Why Regular Dental Checkups for Your Pet Are Important

You know that routine veterinary appointments for booster shots and the occasional health problem are important. But have you considered your pet’s dental health? Just like people, dogs and cats are healthiest when their teeth are in good condition and well cared for. Annual dental checkups and additional checkups when a tooth breaks are very important to your pet’s overall health.

Risk of Periodontal Disease

Just like people, dogs who do not have good dental care are at risk for periodontal disease. In periodontal disease, bacteria in the mouth turns into plaque on the teeth, which is in turn develops into tartar when mixed with the calcium from your pet’s saliva. This can lead to infections of the teeth, and the root of the tooth could die, causing the tooth to become loose. About 80 percent of dogs and 70 percent of cats have periodontal disease by age three.

Loose and Broken Teeth

Loose and broken teeth can expose nerve endings, which can be painful and harmful to your pet. While it is important to protect your pet’s teeth with regular dental checkups to prevent tooth loss, it is equally important that loose and broken teeth are removed. You may not even realize that teeth are loose or broken, but the veterinary dentist can determine this during an exam.

Protecting Your Pet’s Teeth

There are some things you can do to protect your pet’s teeth. Avoid giving them hard things to chew on, such as antlers or bones. Give them treats and chews that clean the teeth as they gnaw on them. Finally, make sure you are getting your pet into the vet for a dental checkup at least once per year. If your pet suddenly seems to be having trouble eating or no longer wants to chew on toys, it could be an indication that something is wrong, and an extra dental checkup may be required. Contact us today to schedule your appointment.

Buy Dental Treats Instead of Regular Dog Treats for Your Dog

dog treatsYou’ve probably noticed more dental treats for dogs on store shelves the past few years and new content on existing brands that mention some kind of dental benefit.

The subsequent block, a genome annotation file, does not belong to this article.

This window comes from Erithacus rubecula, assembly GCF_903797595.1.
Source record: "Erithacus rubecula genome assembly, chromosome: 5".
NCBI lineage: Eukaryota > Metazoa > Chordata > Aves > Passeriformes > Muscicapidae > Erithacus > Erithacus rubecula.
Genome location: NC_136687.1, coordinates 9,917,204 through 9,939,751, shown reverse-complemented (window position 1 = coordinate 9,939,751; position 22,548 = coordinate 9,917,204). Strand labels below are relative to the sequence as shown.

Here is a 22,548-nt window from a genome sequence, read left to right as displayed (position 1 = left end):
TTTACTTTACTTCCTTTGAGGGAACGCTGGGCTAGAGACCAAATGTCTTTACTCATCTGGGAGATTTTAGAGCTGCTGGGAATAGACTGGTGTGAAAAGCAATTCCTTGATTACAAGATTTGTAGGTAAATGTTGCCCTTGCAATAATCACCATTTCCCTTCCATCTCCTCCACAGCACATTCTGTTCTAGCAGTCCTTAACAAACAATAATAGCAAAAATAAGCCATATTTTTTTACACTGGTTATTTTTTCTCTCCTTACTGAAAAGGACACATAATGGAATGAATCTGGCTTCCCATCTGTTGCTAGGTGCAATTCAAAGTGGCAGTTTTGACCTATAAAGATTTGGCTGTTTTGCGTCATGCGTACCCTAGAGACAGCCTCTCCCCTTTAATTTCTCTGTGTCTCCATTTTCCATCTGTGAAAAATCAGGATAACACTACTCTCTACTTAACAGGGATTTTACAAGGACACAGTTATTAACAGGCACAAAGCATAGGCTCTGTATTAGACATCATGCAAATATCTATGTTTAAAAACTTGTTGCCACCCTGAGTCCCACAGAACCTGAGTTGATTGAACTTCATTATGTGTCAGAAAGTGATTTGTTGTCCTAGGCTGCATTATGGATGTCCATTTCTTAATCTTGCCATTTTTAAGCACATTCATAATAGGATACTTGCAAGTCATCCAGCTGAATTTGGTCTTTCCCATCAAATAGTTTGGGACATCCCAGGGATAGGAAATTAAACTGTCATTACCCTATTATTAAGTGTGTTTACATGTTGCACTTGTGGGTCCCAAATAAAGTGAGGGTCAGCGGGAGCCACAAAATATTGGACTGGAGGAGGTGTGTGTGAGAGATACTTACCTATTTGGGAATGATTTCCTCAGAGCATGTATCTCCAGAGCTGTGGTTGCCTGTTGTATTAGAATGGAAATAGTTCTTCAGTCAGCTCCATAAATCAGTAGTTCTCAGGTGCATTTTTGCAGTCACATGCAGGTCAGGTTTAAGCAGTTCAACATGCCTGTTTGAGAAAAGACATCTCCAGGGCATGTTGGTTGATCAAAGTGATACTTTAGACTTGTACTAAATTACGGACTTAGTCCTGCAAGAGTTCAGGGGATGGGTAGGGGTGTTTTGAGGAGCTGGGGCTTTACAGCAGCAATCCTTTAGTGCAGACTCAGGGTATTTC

Do these dog treats really provide dental benefits like healthy gums and tartar removal? Is anyone reviewing them for accuracy?

The answers are “Sometimes” and “Yes.”

Certain Dog Treats and Foods Can Boost Dogs’ Oral and Dental Health Read more

What is involved in my pet’s dental?

Why does my pet need a teeth cleaning?

Just like humans, pets can have tartar build-up if their teeth are not cleaned regularly. However, it’s not as easy to clean a dog or cat’s teeth as it is in humans. Tartar buildup can lead to broken teeth, making it difficult for your pet to eat, and can cause serious problems to the health of your pet as infections can travel to other parts of the body causing heart, liver, and kidney problems. Routine dental cleanings can prevent these issues. Veterinarians encourage cleaning your pet’s teeth at home, but in order to clean the teeth thoroughly, it is often recommended to anesthetize your pet. When your dog or cat is completely asleep, it’s easier for your veterinarian to complete the teeth examination and cleaning with as little discomfort to the pet as possible.

What is involved in anesthetizing my pet for a teeth cleaning?

With any procedure that involves anesthesia, the veterinarians at Affordable Pet Hospital do a blood profile in order to see if your pet is healthy enough for anesthesia. Blood work is done at the hospital and results are read before any sedatives are given. If blood results are normal, we place an IV catheter in order to administer medication to sedate the pet and give fluids to keep the pet hydrated while under anesthesia.

How are the teeth cleaned?

Once the pet is sedated, the teeth are cleaned with a high-speed scaling machine, polished, and checked for any infected pockets under the teeth.

What if my pet needs teeth extractions?

Sometimes, a pet’s teeth can fracture, chip, or become infected. If this is the case, your veterinarian may recommend that your pet’s teeth be extracted. This is only recommended when the tooth cannot heal on its own and would lead to further infection. Tooth extractions are done by the veterinarian while the pet is completely anesthetized. Sometimes sutures are needed to help with the healing process, but this is determined on an individual basis. A thorough examination by your veterinarian is done best while the pet is completely anesthetized.

How often does my pet need a dental cleaning?

Some pets require more dental care than others, so a bi-annual visit to your veterinarian can help determine how often your pet needs a complete dental cleaning. However, pets with less tartar require a smaller amount of time under anesthesia, which is better for the pet. Maintaining good dental health is a large part of caring for your pet. Dental chews, oral rinse and gels, and other oral health care products are available through your veterinarian’s office to help prevent tartar build up, decreasing the amount of times your pet may require a complete dental cleaning.